One of the essential factors that support the success of shrimp farming is the availability of adequate facilities and infrastructure. Among these, one important facility in the pond is the dike. A pond dike is a wall or dyke that functions as a separator between the pond area and the surrounding environment, such as seawater, rivers, and marshy areas. Pond dikes are typically constructed using locally sourced soil, rocks, or other materials suitable for the geographical conditions of the area.
Pond dikes serve several important functions in supporting the success of shrimp farming:
One of the primary functions of a pond dike is to maintain the water level within the pond at the desired height and prevent uncontrolled water inflow. By controlling the water capacity, shrimp farmers can create an optimal environmental condition for the growth and survival of shrimp.
Shrimp cultivated in ponds require a suitable salinity level, typically ranging from 15 to 25 ppt. Inappropriate salinity levels can cause stress to the shrimp due to disrupted osmoregulation processes. Therefore, one of the roles of pond dikes is to prevent excessive increases in salinity caused by tidal seawater or tidal floods, allowing farmers to manage the salinity conditions within the pond.
Pond dikes also function as barriers to prevent erosion caused by ocean waves or strong river currents. Erosion can lead to damage to the pond's structure and threaten the safety of shrimp farmers. In such cases, the height of the pond dikes must be higher than the maximum height of ocean waves.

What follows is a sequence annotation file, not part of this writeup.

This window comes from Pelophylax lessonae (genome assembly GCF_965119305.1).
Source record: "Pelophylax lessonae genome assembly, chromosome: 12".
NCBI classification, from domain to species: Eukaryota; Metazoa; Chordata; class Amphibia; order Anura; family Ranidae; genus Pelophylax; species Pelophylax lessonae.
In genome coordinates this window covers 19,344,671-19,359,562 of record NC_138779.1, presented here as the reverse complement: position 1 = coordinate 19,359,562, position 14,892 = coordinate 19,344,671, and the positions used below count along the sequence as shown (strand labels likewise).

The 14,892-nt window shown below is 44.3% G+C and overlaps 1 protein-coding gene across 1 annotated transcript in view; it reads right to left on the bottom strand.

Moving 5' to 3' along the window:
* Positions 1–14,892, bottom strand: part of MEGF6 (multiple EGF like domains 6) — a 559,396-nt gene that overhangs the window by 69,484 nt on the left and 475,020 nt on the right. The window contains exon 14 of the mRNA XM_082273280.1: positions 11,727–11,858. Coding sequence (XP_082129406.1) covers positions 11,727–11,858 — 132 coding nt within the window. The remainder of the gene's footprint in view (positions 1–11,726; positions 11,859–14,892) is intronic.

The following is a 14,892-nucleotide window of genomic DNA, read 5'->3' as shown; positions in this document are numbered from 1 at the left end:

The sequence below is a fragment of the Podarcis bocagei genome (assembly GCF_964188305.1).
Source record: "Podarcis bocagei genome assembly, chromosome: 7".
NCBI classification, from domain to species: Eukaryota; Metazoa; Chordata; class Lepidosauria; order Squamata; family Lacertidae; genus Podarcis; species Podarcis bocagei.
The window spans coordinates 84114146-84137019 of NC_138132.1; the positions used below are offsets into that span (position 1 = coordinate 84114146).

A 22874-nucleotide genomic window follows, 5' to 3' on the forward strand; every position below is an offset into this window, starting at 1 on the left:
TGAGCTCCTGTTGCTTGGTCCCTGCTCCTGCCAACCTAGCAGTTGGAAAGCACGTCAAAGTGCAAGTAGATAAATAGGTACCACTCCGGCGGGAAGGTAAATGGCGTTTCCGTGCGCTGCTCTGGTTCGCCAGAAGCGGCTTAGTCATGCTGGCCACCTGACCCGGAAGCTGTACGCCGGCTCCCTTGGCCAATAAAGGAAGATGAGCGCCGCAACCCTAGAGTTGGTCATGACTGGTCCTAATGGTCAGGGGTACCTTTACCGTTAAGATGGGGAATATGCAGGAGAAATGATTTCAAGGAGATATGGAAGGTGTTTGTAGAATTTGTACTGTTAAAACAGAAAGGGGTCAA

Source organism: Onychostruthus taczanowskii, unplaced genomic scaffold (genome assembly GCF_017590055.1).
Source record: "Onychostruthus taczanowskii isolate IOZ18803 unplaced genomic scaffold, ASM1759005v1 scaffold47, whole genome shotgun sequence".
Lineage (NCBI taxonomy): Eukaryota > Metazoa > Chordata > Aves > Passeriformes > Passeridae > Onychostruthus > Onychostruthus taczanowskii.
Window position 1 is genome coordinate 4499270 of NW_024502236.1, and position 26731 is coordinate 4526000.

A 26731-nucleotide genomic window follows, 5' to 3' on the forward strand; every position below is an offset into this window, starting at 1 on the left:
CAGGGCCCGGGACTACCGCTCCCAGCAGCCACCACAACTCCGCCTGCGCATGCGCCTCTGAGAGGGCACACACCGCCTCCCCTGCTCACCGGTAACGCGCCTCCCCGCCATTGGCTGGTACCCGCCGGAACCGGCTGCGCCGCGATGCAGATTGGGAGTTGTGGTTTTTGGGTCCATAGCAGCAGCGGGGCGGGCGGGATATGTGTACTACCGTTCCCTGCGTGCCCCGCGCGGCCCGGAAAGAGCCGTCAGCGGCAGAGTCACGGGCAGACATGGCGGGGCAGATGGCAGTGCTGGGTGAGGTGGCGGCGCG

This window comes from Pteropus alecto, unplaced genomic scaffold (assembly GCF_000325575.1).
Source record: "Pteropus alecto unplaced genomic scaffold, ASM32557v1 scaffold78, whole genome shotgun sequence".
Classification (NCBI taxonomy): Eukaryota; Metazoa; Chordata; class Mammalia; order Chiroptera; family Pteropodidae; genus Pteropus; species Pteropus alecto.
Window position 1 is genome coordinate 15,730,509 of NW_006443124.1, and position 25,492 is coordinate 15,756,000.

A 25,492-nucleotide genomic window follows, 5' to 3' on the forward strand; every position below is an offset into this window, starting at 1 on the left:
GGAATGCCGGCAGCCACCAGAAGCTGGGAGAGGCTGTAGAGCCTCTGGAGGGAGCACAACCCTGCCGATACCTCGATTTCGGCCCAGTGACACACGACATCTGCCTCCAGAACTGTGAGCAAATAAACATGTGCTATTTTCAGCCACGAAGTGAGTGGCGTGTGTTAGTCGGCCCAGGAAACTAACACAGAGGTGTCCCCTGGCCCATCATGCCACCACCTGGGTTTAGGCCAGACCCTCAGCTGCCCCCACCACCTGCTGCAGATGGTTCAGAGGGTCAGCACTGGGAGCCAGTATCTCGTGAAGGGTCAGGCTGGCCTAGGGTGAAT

Pond dikes indirectly contribute to preventing the entry of pests and diseases from the surrounding environment. If pests or pathogens are detected in the water intake before entering the pond, the dikes act as a protective barrier for the operational area of the pond against contamination from these pests and pathogens. As a result, the risk of infections and outbreaks can be reduced, enabling a conducive farming environment moving forward.
Pond dikes consist of main dikes, secondary dikes, and tertiary dikes. However, in general, the components of pond dikes consist of the top of the dike, the base of the dike, the dike slope or wall, the core of the dike, and the centerline or axis of the dike. Each component plays a crucial role in ensuring the strength and stability of the dike as a whole. By considering all these aspects, proper design of pond dikes will ensure efficient shrimp ponds, protection from flood risks, and contribute to the environmental sustainability of the surrounding area.